To observe landscape as field is to see relationships rather than objects, systems rather than figures. There is no ground, surface or horizontal plane on which actions play out. There is only field — interactions occurring within space-time and the resulting effects. Rather than a genius architect, or steward of the land, the landscape architect thus becomes an orchestrator of matter-energy (3). The role of designer reflects that of landscape. Through the design of publically accessible space, she can communicate the fluctuations of the field but she herself is always an event or moment within the multi-dimensional manifold and thus cannot have authoritative control over it. Once her work is built in the world, it is absorbed into the greater network of connections, subject to change at the whim of natural disaster, politics or development.
To expand something is to split it open, extending its reach. A world of “hybrids, relationships and tensions [allows us] to see the received histories of the modern landscape as the ideologically motivated social constructs that they are” (4). Expanding the field, landscape becomes a co-creative field of competing interactions between humans and nonhumans. Landscape architects can, perhaps, discover a new language, speaking to the spaces between catalogues and concepts.
Stan Allen encourages the designer to think of the field as “characterized by porosity and local interconnectivity,” implying that it is an emergent condition only dependent upon individual components for what they contribute to the whole (5). Understanding landscape as field depends on the realization that humans are part of the systems at play. By dissolving the subject-object divide, design can attempt to create a sense of continuity between human experience and the landscape condition. Yayoi Kusama explores this dissolution in Fireflies on the Water, in which the reflection of millions of lights creates the unsettling appearance of undifferentiated space. Immersed in the illusion, the observer loses sight of the boundary of her embodied experience: she is no longer able to detect where she ends and the space begins.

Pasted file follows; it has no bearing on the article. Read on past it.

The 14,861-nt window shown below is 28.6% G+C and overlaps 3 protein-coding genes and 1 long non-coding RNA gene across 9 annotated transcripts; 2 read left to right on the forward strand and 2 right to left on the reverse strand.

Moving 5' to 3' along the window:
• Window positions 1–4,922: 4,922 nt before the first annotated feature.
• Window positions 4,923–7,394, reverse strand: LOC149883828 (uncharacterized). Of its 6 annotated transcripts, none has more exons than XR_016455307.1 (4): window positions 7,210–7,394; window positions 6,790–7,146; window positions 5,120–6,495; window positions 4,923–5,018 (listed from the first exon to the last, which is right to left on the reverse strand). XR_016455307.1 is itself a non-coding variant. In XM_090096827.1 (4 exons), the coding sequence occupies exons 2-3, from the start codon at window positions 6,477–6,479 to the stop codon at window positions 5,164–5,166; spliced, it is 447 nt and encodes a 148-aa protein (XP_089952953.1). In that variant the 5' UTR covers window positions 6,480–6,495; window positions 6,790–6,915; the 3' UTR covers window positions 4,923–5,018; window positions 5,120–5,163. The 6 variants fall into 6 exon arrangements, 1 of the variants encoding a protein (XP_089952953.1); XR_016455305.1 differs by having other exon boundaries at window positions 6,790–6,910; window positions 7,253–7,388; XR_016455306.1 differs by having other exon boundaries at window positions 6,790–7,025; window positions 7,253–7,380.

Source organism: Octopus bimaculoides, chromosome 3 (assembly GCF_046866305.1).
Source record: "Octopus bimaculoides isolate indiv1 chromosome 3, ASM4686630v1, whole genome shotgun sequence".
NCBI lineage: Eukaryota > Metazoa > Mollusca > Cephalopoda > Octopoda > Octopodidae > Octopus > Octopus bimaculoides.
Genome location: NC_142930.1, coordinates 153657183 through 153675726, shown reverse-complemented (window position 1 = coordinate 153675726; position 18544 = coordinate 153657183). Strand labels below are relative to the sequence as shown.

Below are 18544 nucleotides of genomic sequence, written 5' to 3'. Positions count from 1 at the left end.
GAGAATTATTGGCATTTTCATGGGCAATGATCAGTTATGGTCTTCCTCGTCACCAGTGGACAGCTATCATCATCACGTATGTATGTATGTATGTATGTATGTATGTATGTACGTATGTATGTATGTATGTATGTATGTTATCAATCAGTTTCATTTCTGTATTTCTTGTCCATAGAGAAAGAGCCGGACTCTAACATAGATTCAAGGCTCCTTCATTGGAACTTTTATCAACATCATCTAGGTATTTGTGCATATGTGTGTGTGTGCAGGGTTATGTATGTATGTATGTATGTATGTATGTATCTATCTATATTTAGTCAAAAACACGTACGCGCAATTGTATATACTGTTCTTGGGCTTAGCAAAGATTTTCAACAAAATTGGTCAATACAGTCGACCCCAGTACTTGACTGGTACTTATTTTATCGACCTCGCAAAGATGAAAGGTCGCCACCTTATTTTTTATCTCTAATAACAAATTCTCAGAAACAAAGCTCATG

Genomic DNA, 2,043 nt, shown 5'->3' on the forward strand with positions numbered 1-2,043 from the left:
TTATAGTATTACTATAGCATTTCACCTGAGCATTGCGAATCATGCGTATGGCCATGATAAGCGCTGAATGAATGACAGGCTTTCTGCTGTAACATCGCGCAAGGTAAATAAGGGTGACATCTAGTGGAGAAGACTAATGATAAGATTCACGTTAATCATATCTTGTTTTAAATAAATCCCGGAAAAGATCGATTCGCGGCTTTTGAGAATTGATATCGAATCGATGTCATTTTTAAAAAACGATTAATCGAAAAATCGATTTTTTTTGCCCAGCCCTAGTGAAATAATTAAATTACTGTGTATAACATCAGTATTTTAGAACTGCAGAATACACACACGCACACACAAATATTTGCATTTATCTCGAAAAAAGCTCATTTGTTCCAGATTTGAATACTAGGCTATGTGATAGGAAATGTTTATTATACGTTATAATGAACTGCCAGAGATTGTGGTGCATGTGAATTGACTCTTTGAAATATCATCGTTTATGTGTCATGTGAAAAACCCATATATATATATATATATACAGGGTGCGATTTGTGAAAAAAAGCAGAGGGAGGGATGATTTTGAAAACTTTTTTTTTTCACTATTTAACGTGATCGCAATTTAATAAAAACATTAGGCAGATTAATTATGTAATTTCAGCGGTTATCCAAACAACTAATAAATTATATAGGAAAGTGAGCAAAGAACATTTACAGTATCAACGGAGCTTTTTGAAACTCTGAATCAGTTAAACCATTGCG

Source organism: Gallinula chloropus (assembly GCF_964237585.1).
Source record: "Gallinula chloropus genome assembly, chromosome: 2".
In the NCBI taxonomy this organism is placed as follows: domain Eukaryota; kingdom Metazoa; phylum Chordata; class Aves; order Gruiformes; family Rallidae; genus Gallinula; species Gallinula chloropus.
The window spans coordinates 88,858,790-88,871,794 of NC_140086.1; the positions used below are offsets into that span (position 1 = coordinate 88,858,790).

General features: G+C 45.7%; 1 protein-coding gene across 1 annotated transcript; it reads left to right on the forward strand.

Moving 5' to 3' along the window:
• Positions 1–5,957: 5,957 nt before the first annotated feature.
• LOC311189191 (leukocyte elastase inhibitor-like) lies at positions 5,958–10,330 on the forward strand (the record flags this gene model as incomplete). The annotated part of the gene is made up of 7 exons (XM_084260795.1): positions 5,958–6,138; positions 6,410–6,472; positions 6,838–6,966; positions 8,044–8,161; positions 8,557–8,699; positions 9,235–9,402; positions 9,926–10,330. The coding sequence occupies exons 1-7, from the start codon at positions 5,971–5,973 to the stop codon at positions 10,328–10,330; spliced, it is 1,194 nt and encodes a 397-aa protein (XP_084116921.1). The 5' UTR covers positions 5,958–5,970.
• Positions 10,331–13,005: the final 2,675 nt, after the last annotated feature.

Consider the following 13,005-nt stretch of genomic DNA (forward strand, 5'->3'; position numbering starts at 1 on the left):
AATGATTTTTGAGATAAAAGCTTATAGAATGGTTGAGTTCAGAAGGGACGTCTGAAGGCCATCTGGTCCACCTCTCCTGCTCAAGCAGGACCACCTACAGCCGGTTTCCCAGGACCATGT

Contemporary landscape architecture often fails to highlight our relationship to the continual flux of landscape, instead perpetuating the myth of pictorialization. How do we break down the borders that set us in opposition to the world around us? Consider the Highline, which offers Nature canned and perfectly groomed for touristic consumption. A controlled park gliding above the messy streets below, the Highline has successfully induced the revitalization of its neighborhood without offering any real connection to what it once was — a remnant of infrastructure colonized by all manner of species. The Highline is landscape’s prior condition, bordered and framed. Any sense of losing yourself to the world around you is absent because the physical design has such tight command over your experience. The consequence is a sense of passing through; you feel as though you don’t belong. It is not a place for dreaming or wandering, discovering or exploring. Instead it ushers visitors to carefully composed selfie spots and predetermined vistas. Art critic Jerry Saltz mourns the effect of such control, recalling less scripted New York City parks where “I'm within this enclosing volume where space and self merge and become a vessel. I feel my inner book being written and rewritten”(6). Recent public spaces provide little potential for such experiences, and until they do, the border between subject and objectified field will remain.